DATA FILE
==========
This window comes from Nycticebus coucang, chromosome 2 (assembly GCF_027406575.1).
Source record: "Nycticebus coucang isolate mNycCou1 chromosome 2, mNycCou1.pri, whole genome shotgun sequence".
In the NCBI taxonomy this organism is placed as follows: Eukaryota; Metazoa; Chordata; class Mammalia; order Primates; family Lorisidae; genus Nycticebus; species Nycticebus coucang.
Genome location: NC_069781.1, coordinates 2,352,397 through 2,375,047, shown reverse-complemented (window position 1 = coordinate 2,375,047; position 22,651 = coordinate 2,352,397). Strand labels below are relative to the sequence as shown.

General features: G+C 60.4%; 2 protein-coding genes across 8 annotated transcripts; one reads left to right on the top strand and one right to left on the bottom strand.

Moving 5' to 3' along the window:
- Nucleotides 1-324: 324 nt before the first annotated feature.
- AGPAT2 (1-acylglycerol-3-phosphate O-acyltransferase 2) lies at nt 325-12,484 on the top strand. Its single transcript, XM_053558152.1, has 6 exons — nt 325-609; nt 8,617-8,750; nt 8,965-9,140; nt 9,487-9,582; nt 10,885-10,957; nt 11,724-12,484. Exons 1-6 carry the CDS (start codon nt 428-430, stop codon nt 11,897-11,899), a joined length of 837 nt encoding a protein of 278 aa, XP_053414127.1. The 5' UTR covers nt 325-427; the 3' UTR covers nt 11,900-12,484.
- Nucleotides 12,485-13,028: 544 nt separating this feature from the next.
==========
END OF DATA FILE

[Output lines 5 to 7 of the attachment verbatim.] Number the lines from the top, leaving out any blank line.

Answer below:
General features: G+C 60.4%; 2 protein-coding genes across 8 annotated transcripts; one reads left to right on the top strand and one right to left on the bottom strand.

Moving 5' to 3' along the window:
- Nucleotides 1-324: 324 nt before the first annotated feature.